I agree that the SSD choice isn't great. Both Samsung and Intel are producing wonderful price performing parts and many other produce high performance parts but at high cost. Much better SSDs are available. Better price/performing SSDs would improve the test but it won't change the outcome: for a given, application required performance level, most workloads can be more economically hosted HDDs. Some very hot OLTP workloads and other apps that require very high IOPS rates per unit storage are cost effectively hosted on SSDs.

The point I want to make is that these workloads do exist but they are a tiny minority. Most server-side workloads don't belong on SSDs. Some do but the I'm seeing deployments all the time that don't make economic sense.

I don't buy the argument that the results would be different with different O/S. The differences in O/S are lost in the noise in this sort of discussion. In fact, I find it hard to get excited at all about O/Ss these days. That's just not where the interesting issues are in high-scale distributed systems.

--jrh
jrh@mvdirona.com
Tuesday, April 14, 2009 6:11:17 AM (Pacific Standard Time, UTC-08:00)
Largely agreed on O/S differences being mostly uninteresting. The main challenge with the OS, of course, is in tuning it to your needs so that you are getting whatever abstraction advantages it can provide you over working with "bare metal" while keeping it out of your way when you don't want it to do anything. I have had some terrible experiences with "clever" read-ahead logic, poor software RAID-O implementations, and the like, which have resulted in more than a factor of two degradation of performance for usage patterns that were important to me. A poorly configured filesystem can hamper or even cripple your performance -- HDD or SSD -- and if you are unable to tune the appropriate parameters then you are out of luck. And you will almost certainly want to make sure things are tuned differently between SSDs and HDDs.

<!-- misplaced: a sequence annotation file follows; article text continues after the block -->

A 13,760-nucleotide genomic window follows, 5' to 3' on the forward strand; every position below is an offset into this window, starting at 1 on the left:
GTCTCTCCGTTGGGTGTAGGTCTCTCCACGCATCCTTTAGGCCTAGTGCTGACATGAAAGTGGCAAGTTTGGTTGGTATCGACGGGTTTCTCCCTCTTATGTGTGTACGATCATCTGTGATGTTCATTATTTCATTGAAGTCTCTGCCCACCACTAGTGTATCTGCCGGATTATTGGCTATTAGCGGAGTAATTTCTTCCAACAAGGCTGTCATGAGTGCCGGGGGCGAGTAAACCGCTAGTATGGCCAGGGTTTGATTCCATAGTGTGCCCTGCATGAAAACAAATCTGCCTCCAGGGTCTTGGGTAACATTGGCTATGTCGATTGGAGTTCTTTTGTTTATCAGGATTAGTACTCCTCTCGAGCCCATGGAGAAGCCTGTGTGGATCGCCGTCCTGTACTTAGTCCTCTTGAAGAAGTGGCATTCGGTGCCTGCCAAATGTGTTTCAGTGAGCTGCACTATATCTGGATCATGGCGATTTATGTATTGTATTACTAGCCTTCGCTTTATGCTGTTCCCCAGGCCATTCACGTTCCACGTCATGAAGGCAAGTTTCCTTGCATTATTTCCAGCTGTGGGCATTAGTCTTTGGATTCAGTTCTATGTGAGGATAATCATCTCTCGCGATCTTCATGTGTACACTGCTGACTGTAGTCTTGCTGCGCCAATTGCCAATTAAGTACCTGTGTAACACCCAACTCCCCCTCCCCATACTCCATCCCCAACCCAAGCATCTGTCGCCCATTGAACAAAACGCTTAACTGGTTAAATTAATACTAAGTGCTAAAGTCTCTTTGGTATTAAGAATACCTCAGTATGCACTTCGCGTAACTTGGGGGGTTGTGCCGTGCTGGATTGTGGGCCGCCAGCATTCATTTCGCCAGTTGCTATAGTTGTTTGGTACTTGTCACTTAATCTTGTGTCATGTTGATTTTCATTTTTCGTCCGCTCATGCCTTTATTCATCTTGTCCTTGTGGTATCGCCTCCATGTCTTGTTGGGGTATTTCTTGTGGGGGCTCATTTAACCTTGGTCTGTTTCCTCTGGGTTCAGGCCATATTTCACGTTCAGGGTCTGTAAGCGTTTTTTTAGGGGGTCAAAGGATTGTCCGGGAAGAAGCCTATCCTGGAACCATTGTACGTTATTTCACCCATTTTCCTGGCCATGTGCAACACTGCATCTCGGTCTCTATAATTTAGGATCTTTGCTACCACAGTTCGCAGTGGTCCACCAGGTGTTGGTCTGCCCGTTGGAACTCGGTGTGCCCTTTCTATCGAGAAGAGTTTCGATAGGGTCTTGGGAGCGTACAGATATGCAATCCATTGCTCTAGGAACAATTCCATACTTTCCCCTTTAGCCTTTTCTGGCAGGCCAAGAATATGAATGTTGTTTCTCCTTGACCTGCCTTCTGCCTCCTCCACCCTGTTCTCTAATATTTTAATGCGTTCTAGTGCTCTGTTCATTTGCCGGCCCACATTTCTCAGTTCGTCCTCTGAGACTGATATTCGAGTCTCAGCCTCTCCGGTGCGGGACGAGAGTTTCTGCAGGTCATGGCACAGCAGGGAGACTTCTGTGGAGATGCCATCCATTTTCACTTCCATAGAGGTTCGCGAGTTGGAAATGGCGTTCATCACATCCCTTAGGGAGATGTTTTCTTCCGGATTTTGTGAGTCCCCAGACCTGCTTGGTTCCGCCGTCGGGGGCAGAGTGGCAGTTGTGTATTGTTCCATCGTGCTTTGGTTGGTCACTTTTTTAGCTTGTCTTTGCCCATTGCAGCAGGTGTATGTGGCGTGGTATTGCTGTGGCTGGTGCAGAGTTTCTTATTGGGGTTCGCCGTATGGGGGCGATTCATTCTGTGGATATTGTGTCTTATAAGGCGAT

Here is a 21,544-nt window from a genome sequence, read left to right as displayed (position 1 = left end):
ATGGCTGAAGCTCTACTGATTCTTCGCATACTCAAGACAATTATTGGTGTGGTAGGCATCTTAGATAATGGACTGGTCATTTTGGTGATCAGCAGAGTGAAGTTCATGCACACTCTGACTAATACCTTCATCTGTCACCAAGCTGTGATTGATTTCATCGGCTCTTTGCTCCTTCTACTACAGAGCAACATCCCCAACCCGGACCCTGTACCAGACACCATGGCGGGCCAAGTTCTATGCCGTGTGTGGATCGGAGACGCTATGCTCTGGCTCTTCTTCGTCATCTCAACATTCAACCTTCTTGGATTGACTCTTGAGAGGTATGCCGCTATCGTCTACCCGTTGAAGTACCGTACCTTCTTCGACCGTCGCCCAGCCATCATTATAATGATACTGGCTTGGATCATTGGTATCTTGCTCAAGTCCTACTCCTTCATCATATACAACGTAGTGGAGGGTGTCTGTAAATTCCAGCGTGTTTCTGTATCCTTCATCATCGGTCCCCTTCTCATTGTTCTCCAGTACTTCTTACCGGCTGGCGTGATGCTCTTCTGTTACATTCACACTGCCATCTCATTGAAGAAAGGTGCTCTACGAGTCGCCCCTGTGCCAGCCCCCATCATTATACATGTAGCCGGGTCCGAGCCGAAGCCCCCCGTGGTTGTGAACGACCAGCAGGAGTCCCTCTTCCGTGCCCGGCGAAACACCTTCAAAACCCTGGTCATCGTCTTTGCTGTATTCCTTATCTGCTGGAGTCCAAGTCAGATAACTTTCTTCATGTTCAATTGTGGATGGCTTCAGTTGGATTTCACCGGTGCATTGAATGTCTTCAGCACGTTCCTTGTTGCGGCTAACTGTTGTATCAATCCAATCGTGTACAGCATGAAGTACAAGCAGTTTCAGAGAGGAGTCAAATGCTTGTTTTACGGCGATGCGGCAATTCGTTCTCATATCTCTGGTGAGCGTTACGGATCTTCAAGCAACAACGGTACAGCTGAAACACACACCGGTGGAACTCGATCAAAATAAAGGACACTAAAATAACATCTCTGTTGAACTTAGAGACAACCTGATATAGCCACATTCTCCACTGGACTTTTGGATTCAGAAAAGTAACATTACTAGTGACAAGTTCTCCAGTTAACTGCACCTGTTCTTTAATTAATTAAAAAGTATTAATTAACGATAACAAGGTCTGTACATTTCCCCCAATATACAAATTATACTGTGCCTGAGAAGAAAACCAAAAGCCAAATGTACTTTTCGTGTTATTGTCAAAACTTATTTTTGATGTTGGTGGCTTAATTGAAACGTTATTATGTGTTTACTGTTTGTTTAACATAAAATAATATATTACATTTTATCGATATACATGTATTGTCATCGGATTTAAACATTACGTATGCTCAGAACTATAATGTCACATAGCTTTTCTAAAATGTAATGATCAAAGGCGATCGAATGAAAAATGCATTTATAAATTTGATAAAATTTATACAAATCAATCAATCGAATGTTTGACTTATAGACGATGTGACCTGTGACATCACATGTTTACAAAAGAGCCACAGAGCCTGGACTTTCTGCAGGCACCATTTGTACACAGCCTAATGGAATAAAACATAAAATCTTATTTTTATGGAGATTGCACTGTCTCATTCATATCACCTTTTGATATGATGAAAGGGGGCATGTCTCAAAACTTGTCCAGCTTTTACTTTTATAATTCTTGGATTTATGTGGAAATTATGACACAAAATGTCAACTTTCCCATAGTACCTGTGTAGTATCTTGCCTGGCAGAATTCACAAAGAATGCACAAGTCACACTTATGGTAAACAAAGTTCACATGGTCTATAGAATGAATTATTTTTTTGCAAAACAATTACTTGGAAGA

Chad Walters
Chad Walters
Sunday, April 19, 2009 12:13:02 PM (Pacific Standard Time, UTC-08:00)
Igor, it's sort of hard to create an up-to-date paper in this field - things are moving fast. It is more apt to look at the trends rather than fixed points in time. The trend I find most intriguing about flash is the size and price reduction. In great part this results from cross-subsidy by CE manufacturers. Every time you buy an iPhone or a digital camera a little bit of money trickles down to the flash manufacturers, allowing greater economies of scale. HDDs however have likely exhausted their economy of scale and will soon suffer from the reverse effect - in a year or so consumers will start switching from HDD to SSD on their laptops and the total size of HDD market will begin to shrink. The research budget for producing higher density plates will shrink as well. I find this fascinating.

James, the pleasure is mine. I think the idea of cold data is consistent with "disk is tape" vision. I am probably underestimating the magnitude of cold storage needs - my place of work might have something to do with it. :-)
Denis Altudov
Monday, April 20, 2009 10:35:14 AM (Pacific Standard Time, UTC-08:00)
Certainly, the price point for SSDs is not quite there yet for sequential workloads. However, I urge you to consider two points:

1) Most SSDs are priced based on potential consumer value rather than underlying HW cost, though this is changing. Nevertheless, the underlying NAND costs are dropping nearly 2x per year: http://www.slideshare.net/nomathjobs/TheFutureOfMemoryStorageKlein. At some point, we can imagine that SSDs will not be far from the underlying NAND costs.

2) Most sequential workloads are sequential because they were designed to work on HDDs. Assuming #1 eventually happens, the SW vendors will realize that leveraging random I/Os of commodity SSDs could provide both improved performance as well as price-performance. In such case, sequential workloads will become less sequential. In fact, we have a paper in SIGMOD '09: "Query Processing Techniques for Solid State Drives" that shows how one can do this for traditional query processing.

So, its true --- today --- SSDs don't make sequential sense. But, given these trends and the possibility of hybrid systems: SSD + HDDs, the answer may not be so clear-cut.

- Mehul
Saturday, April 25, 2009 6:48:37 AM (Pacific Standard Time, UTC-08:00)
Thanks for the comment Mehul. Your conclusion was "So, its true --- today --- SSDs don't make sequential sense. But, given these trends and the possibility of hybrid systems: SSD + HDDs, the answer may not be so clear-cut." I agree that there is great change happening in the SSD world and any technology driven by semiconductor improvement rates deserves careful watching. But, when making decisions today on what work loads are hosted cost effectively today, we should use today’s data. It’s going to be a fun next few years but, at current price points, SSDs for sequential workloads of substantial size, doesn’t make economic sense.

I agree Hybrids or future price/performance improvements may change this but that’s where we currently are with today’s components and pricing.

--jrh

James Hamilton, jrh@mvdirona.com
Sunday, May 24, 2009 1:50:13 AM (Pacific Standard Time, UTC-08:00)
nice posting thank for sharing